From Martin Myers
It is never an easy task following up a debut album that delivered one of South Africa’s most enduring and endearing hits. Nor it is easy to record a full album when you’ve already laid down a bunch of songs only to discover they were never properly captured by the studio gadgets you relied on.
Such has been the case for Blk Sonshine, the duo that captured the hearts of South African music fans a decade ago with Born In A Taxi, the smash hit off their 2000 “Blk Sonshine” debut album – and who were back in the recording studio five years ago working on a new album that did not manifest, following a studio mishap.
Laughs Masauko Chipembere, “We actually went in the studio about five years ago and recorded an amazing live album at the SABC in Cape Town only to find the tape machine had broken and none of it was recorded. So there may have been spiritual reasons why it just was not time.”
Chipembere’s mantra of following the path that life lays before you is very much in keeping with the ethos of Blk Sonshine. This idea of letting things unfold naturally has played a key role in the close to ten-year span between “Blk Sonshine” and “Good Life.”
Neo Muyanga adds, “We began recording “Good Life” in 2006, and as you know, some things just should never be rushed!”
He’s right – and thankfully, the unhurried approach to recording “Good Life” has resulted in an album of sweeping beauty that contains all Blk Sonshine’s signature sounds that fans fell in love with on the band’s debut (warm, acoustic melodies juxtaposed against intelligent lyrics and the interplay of Muyanga and Chipembere’s vocals) but now significantly dialed up to a different time.
The latter comes courtesy of some stunning new elements that add a delicate but potent layer of sound to Blk Sonshine’s music. Gorgeous strings abound, and players like Famoro Dioubate, a balafon player known for his work with Mory Kante, add a dreamy quality to tracks. There is also a sense of expansiveness in the music: whereas Born In A Taxi was so quintessentially South African (and perfect for the time in 2000), the set of 11 songs on “Good Life” draw from a head-spinning array of places from Addis Ababa to the Indian sub-continent and beyond.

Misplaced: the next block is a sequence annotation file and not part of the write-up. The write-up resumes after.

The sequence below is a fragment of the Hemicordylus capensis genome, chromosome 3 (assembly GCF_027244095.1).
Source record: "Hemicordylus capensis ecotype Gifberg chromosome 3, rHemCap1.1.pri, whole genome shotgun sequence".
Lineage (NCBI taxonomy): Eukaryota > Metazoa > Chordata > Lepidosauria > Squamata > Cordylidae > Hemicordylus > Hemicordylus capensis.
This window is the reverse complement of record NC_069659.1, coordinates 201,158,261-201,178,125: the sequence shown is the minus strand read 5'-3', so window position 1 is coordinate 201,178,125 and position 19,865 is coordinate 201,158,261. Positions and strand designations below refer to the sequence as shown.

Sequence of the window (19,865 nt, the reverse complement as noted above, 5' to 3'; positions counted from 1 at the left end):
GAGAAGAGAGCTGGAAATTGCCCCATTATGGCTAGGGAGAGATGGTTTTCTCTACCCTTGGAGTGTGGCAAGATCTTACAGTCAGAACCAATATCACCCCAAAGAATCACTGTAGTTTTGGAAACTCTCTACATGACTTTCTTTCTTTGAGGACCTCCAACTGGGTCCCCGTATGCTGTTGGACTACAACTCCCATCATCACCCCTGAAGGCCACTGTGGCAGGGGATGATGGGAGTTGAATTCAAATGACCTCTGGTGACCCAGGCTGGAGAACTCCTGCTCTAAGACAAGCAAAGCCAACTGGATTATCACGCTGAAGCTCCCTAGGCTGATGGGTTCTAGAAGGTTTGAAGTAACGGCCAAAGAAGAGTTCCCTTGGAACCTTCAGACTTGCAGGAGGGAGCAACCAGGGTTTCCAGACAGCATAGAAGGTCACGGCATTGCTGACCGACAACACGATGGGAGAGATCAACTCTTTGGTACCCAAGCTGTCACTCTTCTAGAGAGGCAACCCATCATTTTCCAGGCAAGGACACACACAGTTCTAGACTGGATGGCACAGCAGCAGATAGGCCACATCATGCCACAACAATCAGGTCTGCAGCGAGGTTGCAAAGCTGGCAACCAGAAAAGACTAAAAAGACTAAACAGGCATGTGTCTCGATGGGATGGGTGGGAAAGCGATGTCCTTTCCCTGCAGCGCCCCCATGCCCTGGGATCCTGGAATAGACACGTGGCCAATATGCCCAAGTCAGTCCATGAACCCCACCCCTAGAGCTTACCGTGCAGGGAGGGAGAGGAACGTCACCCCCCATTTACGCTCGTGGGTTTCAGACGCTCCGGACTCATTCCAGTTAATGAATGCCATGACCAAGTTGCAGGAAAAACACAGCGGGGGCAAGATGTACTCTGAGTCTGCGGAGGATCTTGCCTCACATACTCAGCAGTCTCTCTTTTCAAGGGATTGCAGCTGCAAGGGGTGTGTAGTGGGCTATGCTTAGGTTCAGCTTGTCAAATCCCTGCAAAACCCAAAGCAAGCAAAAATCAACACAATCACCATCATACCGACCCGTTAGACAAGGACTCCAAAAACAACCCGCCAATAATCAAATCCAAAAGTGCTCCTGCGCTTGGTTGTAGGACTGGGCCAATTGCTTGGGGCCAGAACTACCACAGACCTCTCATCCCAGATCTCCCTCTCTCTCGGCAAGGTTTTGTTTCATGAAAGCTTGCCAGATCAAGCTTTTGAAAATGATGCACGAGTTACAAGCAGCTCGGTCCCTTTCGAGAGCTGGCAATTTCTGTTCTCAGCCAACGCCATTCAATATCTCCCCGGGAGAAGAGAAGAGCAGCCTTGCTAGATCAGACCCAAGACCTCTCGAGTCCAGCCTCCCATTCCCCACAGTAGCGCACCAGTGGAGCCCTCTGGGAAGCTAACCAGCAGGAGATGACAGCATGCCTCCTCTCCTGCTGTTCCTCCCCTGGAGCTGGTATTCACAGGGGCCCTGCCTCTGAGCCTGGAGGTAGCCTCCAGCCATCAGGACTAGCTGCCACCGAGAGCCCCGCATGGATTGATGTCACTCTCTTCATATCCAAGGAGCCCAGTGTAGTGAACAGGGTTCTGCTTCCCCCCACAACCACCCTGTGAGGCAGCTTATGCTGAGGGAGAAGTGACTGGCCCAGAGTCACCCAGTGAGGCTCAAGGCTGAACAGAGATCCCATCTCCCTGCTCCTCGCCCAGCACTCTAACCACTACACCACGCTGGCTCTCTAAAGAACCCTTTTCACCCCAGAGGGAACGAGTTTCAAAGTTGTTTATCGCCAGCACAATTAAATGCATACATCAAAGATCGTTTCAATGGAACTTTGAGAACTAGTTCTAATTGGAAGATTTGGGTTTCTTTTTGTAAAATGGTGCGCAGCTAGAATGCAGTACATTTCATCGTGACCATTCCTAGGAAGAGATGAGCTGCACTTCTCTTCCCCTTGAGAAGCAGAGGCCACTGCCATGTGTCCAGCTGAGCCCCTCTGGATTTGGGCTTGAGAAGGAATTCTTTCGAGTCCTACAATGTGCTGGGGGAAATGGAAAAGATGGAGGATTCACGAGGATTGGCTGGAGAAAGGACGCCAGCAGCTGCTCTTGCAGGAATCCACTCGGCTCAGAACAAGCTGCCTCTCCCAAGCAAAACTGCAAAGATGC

To hear how masterfully this all comes together, hit play on a song like Gliding. Exquisite in its simplicity, the song is transporting and displays how effortlessly Chipembere and Muyanga are able to conjure up musical magic jointly. It is the same with the piano-inflected Step It Up which again makes use of Muyanga’s ability to deliver the high notes in a way that the listener will shudder with emotion.
But as effortlessly as the duo is able to strip their songs to the bare minimum of beauty, so Blk Sonshine is able to inject an enviable jaunt into their material; the kind of upbeat, kinetic sound that ensured Born In A Taxi would become a big hit.
A great example of this is the first song on the album and the title inspiration – Good Life. The song has all the makings of a live favourite and is full of enough bounce and beat to make it memorable – especially when combined with lyrics that are, in typical Blk Sonshine style, astute and on-the-mark. Watch This Woman is equally as intoxicating – a track that links South Africa’s traditional music roots, like everything Blk Sonshine does, with some startling insight on gender activism that is fundamental to contemporary African society.